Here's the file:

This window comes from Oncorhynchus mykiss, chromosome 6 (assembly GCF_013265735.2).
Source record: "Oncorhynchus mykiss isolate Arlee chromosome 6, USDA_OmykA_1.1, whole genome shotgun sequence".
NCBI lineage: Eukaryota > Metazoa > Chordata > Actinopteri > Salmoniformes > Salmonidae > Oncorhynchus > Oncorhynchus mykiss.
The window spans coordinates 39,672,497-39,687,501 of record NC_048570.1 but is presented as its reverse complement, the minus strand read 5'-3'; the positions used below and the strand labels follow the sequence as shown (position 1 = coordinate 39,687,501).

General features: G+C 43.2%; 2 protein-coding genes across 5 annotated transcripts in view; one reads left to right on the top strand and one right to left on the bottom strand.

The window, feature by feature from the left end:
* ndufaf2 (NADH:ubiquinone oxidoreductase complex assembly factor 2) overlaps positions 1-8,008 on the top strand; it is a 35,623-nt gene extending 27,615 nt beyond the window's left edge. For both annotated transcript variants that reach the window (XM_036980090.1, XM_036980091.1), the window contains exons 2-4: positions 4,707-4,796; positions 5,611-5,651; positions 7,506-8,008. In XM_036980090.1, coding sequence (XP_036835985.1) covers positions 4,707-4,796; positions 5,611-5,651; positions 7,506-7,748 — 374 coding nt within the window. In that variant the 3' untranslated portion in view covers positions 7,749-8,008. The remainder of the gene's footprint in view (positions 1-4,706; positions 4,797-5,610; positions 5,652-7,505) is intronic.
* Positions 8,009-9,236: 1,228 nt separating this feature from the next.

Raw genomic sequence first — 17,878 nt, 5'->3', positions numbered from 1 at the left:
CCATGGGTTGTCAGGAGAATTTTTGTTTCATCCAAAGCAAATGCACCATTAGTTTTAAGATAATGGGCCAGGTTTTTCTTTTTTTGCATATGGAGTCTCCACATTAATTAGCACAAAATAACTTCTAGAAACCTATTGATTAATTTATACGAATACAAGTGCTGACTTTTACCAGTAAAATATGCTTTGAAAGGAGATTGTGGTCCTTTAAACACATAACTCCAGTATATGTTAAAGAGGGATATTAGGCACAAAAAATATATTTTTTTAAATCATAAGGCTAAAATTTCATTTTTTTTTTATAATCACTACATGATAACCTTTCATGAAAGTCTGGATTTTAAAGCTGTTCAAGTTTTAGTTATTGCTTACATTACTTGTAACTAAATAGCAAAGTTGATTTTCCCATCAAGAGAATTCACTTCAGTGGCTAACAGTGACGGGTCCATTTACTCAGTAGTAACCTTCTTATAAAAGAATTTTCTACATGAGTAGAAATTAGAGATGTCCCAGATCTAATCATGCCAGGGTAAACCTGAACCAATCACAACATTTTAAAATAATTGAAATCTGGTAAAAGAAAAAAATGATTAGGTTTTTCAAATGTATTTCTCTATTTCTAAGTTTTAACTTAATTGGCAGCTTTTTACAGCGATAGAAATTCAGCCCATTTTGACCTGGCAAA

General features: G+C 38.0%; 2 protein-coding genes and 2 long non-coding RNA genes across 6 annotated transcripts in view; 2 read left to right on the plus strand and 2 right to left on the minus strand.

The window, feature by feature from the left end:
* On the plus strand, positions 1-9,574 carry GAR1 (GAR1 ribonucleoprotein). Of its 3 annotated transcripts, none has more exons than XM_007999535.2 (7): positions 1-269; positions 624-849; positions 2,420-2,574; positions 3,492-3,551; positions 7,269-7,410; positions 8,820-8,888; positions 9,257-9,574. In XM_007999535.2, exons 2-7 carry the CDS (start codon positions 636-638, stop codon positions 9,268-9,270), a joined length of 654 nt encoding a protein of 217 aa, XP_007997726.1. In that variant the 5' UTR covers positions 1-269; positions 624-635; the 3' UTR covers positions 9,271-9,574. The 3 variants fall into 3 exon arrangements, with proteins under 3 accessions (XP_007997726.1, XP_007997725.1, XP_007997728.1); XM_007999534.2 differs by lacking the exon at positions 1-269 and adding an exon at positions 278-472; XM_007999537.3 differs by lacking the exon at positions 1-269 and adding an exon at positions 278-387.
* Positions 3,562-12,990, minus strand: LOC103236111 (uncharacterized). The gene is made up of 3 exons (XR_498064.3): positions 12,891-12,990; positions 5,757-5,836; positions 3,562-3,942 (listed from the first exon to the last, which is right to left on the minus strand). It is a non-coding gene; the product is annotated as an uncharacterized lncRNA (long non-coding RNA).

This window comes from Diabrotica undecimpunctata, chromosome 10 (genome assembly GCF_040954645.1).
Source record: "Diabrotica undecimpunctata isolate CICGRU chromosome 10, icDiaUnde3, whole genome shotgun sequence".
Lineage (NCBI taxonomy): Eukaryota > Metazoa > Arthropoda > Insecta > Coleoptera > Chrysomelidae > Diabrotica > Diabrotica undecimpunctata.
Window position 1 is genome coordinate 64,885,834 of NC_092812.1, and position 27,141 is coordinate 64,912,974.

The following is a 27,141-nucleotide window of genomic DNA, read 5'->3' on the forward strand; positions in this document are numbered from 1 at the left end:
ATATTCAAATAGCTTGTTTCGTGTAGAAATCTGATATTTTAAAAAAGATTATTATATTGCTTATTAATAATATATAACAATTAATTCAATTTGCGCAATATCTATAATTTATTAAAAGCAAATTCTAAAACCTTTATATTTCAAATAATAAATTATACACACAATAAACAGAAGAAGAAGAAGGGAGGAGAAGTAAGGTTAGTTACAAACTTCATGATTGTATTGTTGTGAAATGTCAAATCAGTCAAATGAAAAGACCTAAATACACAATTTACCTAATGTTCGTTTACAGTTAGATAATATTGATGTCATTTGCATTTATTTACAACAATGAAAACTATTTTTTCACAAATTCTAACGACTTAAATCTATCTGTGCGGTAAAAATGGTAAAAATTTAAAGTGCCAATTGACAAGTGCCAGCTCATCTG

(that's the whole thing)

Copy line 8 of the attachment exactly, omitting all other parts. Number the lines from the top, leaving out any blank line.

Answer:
* Positions 8,009-9,236: 1,228 nt separating this feature from the next.